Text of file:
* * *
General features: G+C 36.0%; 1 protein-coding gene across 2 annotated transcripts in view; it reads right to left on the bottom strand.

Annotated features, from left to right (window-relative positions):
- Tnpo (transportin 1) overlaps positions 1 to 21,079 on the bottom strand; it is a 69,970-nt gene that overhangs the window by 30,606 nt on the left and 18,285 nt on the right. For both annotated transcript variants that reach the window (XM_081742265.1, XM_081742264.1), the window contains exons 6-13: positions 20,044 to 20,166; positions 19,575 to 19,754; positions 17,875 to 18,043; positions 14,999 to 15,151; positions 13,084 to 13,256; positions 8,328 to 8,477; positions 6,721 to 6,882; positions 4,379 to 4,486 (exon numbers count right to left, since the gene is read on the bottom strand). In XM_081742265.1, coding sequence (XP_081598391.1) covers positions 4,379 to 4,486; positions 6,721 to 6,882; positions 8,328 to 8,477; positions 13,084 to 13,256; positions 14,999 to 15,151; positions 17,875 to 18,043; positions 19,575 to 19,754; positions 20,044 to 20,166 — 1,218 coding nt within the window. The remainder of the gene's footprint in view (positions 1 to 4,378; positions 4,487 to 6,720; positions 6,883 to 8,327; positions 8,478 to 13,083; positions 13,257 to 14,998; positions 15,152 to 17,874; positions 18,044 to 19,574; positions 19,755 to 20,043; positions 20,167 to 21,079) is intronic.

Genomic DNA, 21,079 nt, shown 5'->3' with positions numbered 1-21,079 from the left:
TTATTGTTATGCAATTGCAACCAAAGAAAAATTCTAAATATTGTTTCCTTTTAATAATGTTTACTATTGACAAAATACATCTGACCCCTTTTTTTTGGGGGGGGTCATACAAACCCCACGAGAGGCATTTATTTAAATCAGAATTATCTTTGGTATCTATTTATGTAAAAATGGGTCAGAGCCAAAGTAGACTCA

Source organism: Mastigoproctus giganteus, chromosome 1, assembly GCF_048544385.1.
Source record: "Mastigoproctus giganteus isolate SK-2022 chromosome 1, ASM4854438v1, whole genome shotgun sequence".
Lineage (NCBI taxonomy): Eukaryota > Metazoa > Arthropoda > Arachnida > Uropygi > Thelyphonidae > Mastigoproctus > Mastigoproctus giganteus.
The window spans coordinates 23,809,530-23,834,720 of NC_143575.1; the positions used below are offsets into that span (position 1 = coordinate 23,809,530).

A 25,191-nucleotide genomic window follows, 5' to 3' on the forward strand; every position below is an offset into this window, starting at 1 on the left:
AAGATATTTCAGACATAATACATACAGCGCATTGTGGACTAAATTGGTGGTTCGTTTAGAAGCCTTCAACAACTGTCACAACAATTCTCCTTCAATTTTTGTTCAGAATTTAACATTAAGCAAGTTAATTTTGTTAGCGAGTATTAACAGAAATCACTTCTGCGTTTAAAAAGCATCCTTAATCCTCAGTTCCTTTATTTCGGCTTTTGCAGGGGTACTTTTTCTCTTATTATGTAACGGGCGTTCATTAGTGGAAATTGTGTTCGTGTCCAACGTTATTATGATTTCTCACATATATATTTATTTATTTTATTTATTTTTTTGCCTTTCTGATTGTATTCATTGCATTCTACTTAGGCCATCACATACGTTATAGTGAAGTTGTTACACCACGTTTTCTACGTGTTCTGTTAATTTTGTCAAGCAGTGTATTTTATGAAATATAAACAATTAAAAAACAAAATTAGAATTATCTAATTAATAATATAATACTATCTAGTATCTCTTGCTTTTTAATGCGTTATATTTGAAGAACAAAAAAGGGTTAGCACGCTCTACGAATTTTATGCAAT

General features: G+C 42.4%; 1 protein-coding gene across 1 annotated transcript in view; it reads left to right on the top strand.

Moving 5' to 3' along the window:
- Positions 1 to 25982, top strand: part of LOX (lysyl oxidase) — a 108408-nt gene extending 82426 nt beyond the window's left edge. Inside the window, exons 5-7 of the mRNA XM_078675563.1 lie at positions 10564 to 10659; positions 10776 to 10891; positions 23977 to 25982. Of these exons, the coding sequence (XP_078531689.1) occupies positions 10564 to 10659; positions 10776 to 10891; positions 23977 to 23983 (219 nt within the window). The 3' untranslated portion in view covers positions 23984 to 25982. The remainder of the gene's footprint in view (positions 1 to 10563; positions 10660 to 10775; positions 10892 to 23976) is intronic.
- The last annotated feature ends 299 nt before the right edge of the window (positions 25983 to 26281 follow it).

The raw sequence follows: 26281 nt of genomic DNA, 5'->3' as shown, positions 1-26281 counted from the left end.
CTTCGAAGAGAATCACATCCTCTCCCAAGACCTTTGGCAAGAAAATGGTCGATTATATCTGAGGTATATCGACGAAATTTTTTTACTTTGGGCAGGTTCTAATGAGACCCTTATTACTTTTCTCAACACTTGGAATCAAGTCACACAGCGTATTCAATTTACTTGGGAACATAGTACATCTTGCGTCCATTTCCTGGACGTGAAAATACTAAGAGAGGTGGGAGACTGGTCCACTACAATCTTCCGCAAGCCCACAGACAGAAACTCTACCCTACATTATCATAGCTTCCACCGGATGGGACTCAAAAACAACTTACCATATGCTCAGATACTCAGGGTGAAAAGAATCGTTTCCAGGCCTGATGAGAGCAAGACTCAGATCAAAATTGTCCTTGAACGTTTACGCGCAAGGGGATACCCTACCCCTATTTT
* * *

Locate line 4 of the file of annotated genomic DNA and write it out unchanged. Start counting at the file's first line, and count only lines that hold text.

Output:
Genomic DNA, 21,079 nt, shown 5'->3' with positions numbered 1-21,079 from the left: